Who's The Fairest Of Them All? The Walt Disney Company

| About: The Walt (DIS)
This article is now exclusive for PRO subscribers.


The Walt Disney Company is a Dividend Challenger with 7 consecutive years of dividend growth.

Analyzing Walt Disney's cash flow to determine the strength of the business model.

The Walt Disney brand is built to keep generations of families creating and sharing in memories together.

The Walt Disney Company is a quality company and priced as a quality investment.

Even now as I approach my mid-30s I still remember watching Disney movies as a kid. I also remember when we went to Disney World when I was 5. As a new father, I'm looking forward to watching movies with my daughter and eventually taking her to Disney World to create memories for her.

That's the power of The Walt Disney Company (NYSE:DIS). They're a well-oiled machine in the media industry that is built upon families creating and sharing in memories together for generations.

Dividend History

If I could only use one metric to assess a company's quality their dividend history would be high on the list. You won't find low quality companies that just wander their way into a lengthy dividend growth streak; rather it takes the combination of a management that is willing to reward investors with cash and most importantly a quality company that can protect and grow their business.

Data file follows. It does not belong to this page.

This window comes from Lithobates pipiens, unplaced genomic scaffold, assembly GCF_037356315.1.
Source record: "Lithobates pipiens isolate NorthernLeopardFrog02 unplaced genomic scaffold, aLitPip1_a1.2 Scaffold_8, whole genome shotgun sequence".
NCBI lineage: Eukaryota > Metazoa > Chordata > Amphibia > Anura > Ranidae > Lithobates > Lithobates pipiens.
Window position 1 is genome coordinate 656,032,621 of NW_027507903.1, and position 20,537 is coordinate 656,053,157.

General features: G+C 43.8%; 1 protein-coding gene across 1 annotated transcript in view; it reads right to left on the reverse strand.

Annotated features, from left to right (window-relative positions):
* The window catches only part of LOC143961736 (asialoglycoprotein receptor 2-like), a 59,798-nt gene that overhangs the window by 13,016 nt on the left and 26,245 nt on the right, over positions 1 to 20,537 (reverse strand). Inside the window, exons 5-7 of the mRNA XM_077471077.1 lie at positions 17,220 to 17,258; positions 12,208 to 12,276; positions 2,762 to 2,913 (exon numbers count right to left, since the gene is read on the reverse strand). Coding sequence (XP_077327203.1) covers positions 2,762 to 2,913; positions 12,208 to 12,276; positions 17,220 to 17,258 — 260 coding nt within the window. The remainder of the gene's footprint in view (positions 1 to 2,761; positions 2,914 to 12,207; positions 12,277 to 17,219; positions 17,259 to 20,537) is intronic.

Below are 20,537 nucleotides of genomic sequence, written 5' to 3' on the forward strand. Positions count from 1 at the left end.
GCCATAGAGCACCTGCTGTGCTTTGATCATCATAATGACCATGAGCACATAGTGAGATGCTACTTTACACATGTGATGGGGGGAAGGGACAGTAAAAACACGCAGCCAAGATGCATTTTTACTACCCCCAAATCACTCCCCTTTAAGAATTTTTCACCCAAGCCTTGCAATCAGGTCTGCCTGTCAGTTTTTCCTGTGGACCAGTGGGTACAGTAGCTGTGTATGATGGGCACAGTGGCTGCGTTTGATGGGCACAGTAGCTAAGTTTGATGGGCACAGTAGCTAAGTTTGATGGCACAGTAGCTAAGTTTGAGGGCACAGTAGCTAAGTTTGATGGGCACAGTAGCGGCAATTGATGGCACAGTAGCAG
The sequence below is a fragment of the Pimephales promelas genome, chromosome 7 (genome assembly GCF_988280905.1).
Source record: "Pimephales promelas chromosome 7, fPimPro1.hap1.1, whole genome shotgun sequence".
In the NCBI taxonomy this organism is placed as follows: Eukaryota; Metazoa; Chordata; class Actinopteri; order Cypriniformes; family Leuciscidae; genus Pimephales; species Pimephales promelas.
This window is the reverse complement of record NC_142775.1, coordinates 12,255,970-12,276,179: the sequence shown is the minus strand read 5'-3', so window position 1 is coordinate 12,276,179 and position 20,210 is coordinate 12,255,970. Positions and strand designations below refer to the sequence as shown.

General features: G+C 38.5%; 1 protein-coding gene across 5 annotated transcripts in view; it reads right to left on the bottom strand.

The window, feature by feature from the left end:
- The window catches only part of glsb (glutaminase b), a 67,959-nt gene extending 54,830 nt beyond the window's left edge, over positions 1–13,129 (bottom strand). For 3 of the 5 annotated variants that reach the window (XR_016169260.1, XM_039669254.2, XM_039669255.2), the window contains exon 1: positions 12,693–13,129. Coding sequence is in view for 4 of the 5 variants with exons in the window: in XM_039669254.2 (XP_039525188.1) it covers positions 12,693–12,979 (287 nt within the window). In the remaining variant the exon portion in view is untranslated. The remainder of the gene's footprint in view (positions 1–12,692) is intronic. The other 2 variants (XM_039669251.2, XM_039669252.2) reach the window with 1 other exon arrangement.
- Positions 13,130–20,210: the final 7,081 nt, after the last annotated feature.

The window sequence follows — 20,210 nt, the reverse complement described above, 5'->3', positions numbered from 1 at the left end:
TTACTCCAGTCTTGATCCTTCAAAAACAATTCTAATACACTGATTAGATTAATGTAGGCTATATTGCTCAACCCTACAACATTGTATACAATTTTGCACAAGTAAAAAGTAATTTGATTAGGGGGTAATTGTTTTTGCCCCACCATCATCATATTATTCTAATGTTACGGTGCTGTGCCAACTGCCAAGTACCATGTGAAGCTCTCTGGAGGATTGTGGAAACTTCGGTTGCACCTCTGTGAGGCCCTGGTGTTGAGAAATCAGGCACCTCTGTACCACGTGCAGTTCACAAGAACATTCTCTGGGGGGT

Most of the companies that I own have dividend growth streaks of at least 10 years. While those companies are great they and I consider them part of my core portfolio, they typically come with the tradeoff of higher starting yields, but lower annual growth. That's why I like to look to companies that are in the beginning stages of potentially a lengthy dividend growth streak. These companies are usually poised for higher growth in the future while also paying out a small portion of their cash flow as dividends. That gives the potential for dividend growth to be supercharged with the combination of earnings that grow quickly in addition to a rising payout ratio.

Disney has paid an increased dividends for 7 consecutive years, giving them the title of Dividend Challenger. The following chart shows Walt Disney's dividend payout history. A full screen interactive version of this chart can be found here.

Walt Disney (<a href='https://seekingalpha.com/symbol/DIS' title='The Walt Disney Company'>DIS</a>) Dividend Payment History

*Image Source: Author / Data Source: Walt Disney SEC filings

Disney's dividend history is confusing to say the least. While it appears that there was a cut recently in 2015, it's actually due to management changing the dividend payment structure. Disney has gone from quarterly payouts, to annual payouts and is now making semi-annual payments.